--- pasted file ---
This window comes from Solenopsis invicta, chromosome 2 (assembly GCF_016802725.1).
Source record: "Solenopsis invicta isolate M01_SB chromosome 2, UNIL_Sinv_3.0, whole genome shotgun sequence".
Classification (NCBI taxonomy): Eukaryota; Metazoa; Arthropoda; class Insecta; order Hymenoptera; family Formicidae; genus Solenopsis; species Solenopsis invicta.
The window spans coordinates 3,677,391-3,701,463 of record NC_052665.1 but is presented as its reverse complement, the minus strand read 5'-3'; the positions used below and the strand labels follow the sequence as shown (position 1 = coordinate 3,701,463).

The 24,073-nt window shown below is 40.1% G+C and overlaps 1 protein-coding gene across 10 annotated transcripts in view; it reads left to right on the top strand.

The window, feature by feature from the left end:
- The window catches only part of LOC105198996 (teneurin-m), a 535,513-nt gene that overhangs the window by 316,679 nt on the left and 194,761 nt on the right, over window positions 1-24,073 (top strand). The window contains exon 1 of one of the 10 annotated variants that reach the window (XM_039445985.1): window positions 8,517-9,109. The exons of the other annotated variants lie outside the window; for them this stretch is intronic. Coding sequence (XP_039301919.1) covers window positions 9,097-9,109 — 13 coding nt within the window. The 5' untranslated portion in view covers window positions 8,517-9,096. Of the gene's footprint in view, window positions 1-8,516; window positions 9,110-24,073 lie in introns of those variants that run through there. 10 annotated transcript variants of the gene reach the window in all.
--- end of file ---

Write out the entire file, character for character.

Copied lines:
This window comes from Solenopsis invicta, chromosome 2 (assembly GCF_016802725.1).
Source record: "Solenopsis invicta isolate M01_SB chromosome 2, UNIL_Sinv_3.0, whole genome shotgun sequence".
Classification (NCBI taxonomy): Eukaryota; Metazoa; Arthropoda; class Insecta; order Hymenoptera; family Formicidae; genus Solenopsis; species Solenopsis invicta.
The window spans coordinates 3,677,391-3,701,463 of record NC_052665.1 but is presented as its reverse complement, the minus strand read 5'-3'; the positions used below and the strand labels follow the sequence as shown (position 1 = coordinate 3,701,463).

The 24,073-nt window shown below is 40.1% G+C and overlaps 1 protein-coding gene across 10 annotated transcripts in view; it reads left to right on the top strand.

The window, feature by feature from the left end:
- The window catches only part of LOC105198996 (teneurin-m), a 535,513-nt gene that overhangs the window by 316,679 nt on the left and 194,761 nt on the right, over window positions 1-24,073 (top strand). The window contains exon 1 of one of the 10 annotated variants that reach the window (XM_039445985.1): window positions 8,517-9,109. The exons of the other annotated variants lie outside the window; for them this stretch is intronic. Coding sequence (XP_039301919.1) covers window positions 9,097-9,109 — 13 coding nt within the window. The 5' untranslated portion in view covers window positions 8,517-9,096. Of the gene's footprint in view, window positions 1-8,516; window positions 9,110-24,073 lie in introns of those variants that run through there. 10 annotated transcript variants of the gene reach the window in all.